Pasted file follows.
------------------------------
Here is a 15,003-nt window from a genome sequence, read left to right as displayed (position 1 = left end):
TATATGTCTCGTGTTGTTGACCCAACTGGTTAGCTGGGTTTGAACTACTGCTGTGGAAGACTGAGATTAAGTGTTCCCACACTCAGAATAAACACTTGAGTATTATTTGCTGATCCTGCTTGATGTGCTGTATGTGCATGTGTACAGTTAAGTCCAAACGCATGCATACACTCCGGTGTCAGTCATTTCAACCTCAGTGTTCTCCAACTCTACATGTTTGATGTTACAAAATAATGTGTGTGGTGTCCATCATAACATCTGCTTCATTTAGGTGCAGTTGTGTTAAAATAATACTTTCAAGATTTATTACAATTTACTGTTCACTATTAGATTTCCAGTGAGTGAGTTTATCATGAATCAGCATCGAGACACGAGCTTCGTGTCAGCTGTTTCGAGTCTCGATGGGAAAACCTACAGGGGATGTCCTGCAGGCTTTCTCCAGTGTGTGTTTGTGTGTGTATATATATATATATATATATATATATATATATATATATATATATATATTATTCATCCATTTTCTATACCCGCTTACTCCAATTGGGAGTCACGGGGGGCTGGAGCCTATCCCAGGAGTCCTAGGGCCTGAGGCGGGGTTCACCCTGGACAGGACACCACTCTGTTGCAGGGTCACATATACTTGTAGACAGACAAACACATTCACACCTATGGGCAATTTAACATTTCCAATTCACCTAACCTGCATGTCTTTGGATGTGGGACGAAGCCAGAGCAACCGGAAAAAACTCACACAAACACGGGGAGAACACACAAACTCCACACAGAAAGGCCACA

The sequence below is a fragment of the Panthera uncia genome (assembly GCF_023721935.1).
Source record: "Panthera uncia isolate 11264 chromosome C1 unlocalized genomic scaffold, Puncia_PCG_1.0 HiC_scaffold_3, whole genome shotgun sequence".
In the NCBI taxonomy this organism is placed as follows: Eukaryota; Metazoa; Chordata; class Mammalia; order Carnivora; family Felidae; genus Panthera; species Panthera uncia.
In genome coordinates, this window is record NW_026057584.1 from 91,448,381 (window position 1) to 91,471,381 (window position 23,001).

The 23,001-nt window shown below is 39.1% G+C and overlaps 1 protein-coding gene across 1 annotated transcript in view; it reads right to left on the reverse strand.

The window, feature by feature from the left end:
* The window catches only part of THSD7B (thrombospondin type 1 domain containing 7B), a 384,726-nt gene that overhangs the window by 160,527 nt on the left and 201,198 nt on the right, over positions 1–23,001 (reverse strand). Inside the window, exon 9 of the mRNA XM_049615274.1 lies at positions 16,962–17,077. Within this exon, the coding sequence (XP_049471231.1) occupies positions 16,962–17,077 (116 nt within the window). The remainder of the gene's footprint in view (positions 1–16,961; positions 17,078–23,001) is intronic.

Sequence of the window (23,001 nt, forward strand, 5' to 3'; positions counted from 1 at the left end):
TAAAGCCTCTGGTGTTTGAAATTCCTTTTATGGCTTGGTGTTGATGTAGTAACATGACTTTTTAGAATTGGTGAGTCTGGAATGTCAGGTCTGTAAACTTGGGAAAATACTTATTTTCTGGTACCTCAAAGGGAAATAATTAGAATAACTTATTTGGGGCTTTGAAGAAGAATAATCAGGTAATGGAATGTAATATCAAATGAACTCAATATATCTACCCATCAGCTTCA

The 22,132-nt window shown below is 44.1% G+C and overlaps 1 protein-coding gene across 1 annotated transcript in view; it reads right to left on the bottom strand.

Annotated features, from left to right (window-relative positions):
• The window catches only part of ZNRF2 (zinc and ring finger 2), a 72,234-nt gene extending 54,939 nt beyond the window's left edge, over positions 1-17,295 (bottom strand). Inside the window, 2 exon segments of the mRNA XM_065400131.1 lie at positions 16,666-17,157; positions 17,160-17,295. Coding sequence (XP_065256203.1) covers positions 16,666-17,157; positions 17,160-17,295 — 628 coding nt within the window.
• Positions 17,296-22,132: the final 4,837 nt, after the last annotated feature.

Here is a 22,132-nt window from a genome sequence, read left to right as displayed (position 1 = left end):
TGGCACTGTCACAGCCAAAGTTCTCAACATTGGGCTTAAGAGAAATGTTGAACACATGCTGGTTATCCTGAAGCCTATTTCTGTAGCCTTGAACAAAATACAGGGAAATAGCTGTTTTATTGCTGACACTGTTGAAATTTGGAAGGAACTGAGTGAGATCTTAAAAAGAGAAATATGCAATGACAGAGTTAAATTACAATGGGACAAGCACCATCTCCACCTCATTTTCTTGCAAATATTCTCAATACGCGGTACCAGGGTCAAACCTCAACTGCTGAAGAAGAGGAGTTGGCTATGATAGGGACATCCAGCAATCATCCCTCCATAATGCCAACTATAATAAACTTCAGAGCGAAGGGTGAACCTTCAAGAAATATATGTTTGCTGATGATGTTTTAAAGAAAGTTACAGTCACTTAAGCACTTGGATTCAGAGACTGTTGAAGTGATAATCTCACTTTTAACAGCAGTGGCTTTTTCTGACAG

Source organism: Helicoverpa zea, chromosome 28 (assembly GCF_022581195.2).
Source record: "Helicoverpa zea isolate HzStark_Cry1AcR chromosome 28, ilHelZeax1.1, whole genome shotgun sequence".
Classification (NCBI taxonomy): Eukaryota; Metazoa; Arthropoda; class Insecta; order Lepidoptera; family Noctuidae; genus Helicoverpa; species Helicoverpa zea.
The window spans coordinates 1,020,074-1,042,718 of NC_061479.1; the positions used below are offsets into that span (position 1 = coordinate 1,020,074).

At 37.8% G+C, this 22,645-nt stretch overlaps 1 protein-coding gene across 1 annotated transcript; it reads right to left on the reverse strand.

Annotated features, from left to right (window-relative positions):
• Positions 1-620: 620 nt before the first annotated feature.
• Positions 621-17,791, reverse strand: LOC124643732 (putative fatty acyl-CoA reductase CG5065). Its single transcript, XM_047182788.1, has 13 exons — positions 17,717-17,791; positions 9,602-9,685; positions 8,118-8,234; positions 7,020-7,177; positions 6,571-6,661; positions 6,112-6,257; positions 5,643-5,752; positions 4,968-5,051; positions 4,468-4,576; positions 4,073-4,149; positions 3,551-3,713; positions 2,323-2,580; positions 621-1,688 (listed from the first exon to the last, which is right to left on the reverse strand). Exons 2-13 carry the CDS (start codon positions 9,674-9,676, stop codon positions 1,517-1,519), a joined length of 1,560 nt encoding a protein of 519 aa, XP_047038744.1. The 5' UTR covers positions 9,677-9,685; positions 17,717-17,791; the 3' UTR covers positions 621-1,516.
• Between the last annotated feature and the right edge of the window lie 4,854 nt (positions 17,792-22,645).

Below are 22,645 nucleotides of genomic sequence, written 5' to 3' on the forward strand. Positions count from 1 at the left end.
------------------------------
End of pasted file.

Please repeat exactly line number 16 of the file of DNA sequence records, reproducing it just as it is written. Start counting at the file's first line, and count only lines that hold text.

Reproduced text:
Here is a 22,132-nt window from a genome sequence, read left to right as displayed (position 1 = left end):